It’s been a full week now since I left legal administration, but old habits die hard, and I found myself engaging in a little shop talk at dinner with friends tonight. One of my friends was summarizing her latest firm projects, which through sheer coincidence all involved the men’s room.
Several people were quick to report a recurring issue in one of the men’s rooms…a puddle. My friend, the consummate professional, responded with “Ooooh. Yuck.” Normally she would be inclined to let the men wallow in their own filth, but this rest room happens to be in the conference center where it is frequented by clients. And, as she wisely pointed out, she didn’t want the men tracking their dirty sticky shoes across her nice clean carpet.
She considered sending an email to all the men in her firm, but that’s just a recipe for disaster. She thought about hanging signs over the urinals, but then clients would be in their fancy lawyer’s office reading placards that said “Please aim carefully; no dribblers tolerated.” Nope, that wouldn’t work either. So she did what any administrator would do; set a trap. She has eyes and ears everywhere, and sooner or later they will be able to identify The Dribbler. She’s not sure exactly what she’ll do when she finds him, but trust me, she will find him.
Trash v. Urinal
The men in my friend’s office also have a misunderstanding about the function of trash cans as opposed to urinals; which is presumably why the urinals are frequently clogged with candy wrappers. So there is a male creature roaming around her office who multitasks by combining snacks with restroom breaks. Umm, appetizing. I guess the biggest concern though is if he knows that the urinal is not just a place to hold trash; if heaven forbid he looks at the trash can and decides that’s where he should pee? Yikes.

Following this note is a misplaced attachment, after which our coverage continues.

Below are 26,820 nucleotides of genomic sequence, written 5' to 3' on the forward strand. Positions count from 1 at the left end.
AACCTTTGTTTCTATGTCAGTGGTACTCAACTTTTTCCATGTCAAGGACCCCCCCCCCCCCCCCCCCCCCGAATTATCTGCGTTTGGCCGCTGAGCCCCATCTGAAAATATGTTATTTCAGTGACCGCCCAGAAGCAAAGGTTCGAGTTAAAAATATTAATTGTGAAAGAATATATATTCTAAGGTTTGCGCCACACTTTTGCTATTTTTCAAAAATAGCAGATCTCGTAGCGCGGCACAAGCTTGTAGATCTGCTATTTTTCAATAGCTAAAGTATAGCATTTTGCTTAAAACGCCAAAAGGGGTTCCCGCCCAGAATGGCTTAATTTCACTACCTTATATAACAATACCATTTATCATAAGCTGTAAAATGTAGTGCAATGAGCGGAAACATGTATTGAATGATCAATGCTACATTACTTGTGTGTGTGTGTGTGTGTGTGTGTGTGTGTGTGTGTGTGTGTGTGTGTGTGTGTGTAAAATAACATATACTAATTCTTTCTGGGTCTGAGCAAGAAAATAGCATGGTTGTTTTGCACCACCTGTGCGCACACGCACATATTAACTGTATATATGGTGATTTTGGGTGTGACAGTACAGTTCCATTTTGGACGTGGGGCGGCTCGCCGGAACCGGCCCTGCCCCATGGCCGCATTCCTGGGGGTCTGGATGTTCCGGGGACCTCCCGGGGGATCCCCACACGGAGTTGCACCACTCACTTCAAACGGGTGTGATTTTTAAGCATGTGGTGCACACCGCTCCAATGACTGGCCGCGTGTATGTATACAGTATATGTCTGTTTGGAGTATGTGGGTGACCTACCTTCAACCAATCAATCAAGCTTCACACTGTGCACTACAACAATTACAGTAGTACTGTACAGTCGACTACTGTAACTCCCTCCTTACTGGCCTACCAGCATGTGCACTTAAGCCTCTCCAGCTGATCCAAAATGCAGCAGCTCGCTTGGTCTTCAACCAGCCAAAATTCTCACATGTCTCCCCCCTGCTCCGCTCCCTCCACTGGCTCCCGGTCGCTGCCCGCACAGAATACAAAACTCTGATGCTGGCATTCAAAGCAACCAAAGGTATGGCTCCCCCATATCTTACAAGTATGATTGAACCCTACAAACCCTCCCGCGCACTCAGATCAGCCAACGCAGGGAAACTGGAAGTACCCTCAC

This bathroom was on a different floor, so up went the signs “Please do not put trash in the urinals.” So far the signs have met with limited success. I suggest that she might want to be clearer and label the urinals and the trash can, as well as specify the appropriate use of each. I’m waiting to hear how that works out for her.
The Bathroom v. The Library
Each morning the receptionist places The Washington Post and The Wall Street Journal on the table in reception, presumably for the enjoyment of clients and other visitors. Unfortunately, a certain partner has decided to grab one or both of the papers on his way to the men’s room, where he either leaves it on the counter or worse, places it back on the coffee table after it has been, well, sullied.
At least with this one she knew the culprit, so it called for the kind of one-on-one conversations that administrators just love. She patiently explained that if he wanted his very own subscription, which would give him the freedom to use the paper each day as he saw fit, the firm would be happy to order the paper and charge it to his personal account. My friend assured him that one of the office staff would lovingly deliver the paper to his desk each and every morning, and then he should just keep it. Seriously, no one else wanted to see the thing. He continues to waver and has not committed to any final decision.
Administrator v. Caretaker
Hard to believe, but my friend actually has responsibilities beyond that of bathroom monitor. Running the office and all like that, as is her job as an administrator. She would love to focus on her management duties, but she’s too busy being a caretaker, hunting down dribblers and paper thieves and all the rest. She checked her job description and figures this all falls under “other duties as assigned.”
Another friend at the table, a retired teacher, points out how much less work it was to keep kids in line. Apparently they knew better than to pull stunts like this. Then, in as compassionate a way as possible, we both giggle uncontrollably and say “it must suck to be you!” That’s just the kind of friends we are.